The studio version of "40" was recorded right at the end of the recording sessions for War. Bassist Adam Clayton had already left the studio, and the three remaining band members decided they didn't have a good song to end the album.[9] Bono, The Edge, and Mullen Jr. quickly recorded the song with The Edge switching off to both the electric and bass guitar. Bono called the song "40" as he based the lyrics on Psalm 40. In live versions of the song, The Edge and Clayton switch roles, as Clayton plays guitar and Edge plays the bass.

Three of the tracks featured backing vocals by The Coconuts, of Kid Creole and the Coconuts. In the words of Steve Lillywhite, "they just happened to be in Dublin on tour, so we hung out with them and they came in and sang on "Surrender." So it was sort of random - this serious Irish rock band having the Coconuts on their album."[10]

The album was titled War for several reasons; in 1982, Bono said that the album was called War because "War seemed to be the motif for 1982," adding that "Everywhere you looked, from the Falklands to the Middle East and South Africa, there was war. By calling the album War we're giving people a slap in the face and at the same time getting away from the cosy image a lot of people have of U2."[1] The Edge said that "It's a heavy title. It's blunt. It's not something that's safe, so it could backfire. It's the sort of subject matter that people can really take a dislike to. But we wanted to take a more dangerous course, fly a bit closer to the wind, so I think the title is appropriate."[1]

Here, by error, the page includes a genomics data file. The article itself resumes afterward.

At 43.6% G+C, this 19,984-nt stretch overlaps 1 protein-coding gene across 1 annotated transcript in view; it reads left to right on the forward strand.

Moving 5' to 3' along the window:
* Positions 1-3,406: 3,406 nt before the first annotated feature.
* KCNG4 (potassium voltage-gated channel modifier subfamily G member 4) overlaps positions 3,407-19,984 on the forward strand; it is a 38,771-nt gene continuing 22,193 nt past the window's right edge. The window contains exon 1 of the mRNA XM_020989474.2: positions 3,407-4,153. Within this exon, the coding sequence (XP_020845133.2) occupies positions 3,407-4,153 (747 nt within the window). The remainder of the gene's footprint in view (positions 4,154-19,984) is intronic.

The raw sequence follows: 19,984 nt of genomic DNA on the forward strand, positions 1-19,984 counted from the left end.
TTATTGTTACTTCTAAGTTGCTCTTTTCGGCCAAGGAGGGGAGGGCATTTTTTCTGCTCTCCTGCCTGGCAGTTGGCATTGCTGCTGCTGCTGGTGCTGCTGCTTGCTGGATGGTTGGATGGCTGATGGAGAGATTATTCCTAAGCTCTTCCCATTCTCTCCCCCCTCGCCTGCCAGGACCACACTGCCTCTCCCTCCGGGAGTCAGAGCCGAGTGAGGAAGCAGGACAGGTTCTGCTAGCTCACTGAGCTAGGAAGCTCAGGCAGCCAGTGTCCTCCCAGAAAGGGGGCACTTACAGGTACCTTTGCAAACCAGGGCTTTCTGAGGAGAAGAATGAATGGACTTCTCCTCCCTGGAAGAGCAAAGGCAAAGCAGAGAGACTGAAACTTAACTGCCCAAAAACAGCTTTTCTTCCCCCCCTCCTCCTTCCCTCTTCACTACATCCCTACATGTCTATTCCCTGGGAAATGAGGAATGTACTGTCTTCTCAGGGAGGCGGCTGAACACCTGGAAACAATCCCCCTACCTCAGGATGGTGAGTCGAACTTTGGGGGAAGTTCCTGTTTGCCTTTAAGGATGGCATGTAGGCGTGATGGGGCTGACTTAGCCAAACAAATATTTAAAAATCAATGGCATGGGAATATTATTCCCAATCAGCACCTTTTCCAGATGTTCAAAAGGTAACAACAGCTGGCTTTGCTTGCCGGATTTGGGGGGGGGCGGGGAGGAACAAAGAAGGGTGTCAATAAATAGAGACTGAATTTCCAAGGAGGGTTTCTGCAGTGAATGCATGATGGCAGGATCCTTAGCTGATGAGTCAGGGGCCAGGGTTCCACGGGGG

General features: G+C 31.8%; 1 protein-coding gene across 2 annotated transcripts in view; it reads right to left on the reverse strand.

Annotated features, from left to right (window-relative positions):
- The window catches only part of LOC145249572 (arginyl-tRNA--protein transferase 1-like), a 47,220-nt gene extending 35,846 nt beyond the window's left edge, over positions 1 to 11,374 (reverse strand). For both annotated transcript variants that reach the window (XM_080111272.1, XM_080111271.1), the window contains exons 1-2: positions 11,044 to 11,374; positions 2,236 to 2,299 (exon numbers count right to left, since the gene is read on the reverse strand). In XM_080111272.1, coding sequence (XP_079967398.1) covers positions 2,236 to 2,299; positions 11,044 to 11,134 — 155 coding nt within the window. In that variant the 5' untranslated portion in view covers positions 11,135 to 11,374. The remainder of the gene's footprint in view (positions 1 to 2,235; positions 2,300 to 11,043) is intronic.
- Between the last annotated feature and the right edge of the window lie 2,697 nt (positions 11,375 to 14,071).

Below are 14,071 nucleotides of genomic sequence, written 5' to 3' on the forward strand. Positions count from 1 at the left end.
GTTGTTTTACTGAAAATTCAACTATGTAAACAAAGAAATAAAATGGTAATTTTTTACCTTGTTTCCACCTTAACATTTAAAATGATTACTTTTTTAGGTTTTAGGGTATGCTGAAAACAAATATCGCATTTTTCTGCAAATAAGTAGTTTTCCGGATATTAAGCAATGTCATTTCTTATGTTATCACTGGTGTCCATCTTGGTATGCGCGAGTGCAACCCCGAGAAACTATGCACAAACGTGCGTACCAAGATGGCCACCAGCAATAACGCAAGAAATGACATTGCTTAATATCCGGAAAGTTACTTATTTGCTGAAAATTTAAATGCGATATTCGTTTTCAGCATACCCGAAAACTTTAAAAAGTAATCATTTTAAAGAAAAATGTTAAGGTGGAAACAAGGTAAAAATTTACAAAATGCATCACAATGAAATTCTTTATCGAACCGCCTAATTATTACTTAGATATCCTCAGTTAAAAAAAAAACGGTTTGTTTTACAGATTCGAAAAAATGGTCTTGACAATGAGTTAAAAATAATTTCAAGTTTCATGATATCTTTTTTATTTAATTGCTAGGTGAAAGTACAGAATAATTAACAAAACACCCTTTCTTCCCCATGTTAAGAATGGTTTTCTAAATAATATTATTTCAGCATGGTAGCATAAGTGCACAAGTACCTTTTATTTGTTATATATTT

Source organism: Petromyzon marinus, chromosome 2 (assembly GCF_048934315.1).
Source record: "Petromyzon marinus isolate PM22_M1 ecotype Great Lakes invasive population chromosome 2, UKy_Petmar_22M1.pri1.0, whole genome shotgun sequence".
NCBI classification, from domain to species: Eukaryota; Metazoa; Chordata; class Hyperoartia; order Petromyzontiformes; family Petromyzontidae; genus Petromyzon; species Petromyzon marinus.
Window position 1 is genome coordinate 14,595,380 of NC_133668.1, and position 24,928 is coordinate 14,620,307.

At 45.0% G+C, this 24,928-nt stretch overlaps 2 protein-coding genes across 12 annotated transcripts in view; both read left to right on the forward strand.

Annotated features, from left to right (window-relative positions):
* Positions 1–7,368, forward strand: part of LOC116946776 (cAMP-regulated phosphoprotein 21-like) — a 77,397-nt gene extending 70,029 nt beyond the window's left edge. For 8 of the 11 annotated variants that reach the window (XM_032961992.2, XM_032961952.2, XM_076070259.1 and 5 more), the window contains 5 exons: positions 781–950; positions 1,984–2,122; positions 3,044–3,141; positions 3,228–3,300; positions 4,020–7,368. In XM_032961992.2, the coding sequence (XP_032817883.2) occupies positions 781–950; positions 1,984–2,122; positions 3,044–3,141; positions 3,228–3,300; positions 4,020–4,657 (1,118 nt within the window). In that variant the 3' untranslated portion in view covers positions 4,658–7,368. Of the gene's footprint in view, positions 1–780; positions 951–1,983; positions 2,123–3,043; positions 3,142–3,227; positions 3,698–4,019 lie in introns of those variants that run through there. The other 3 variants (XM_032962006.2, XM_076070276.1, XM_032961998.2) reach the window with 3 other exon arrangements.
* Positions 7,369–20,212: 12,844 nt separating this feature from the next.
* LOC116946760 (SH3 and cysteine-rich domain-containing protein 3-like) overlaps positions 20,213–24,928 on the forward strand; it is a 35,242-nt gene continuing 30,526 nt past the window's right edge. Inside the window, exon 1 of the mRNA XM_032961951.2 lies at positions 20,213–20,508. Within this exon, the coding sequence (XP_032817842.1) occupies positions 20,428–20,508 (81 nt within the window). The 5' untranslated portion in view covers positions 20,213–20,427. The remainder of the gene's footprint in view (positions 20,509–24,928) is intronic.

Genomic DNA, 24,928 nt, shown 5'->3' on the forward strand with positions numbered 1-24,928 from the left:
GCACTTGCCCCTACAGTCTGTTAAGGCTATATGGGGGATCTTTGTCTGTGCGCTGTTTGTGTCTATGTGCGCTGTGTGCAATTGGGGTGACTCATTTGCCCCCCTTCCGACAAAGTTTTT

The sound of War is arguably harsher than that of the band's other albums, with the possible exception of Achtung Baby.[original research?] A major reason for this is that The Edge uses far less delay and echo than in previous and subsequent works.[citation needed]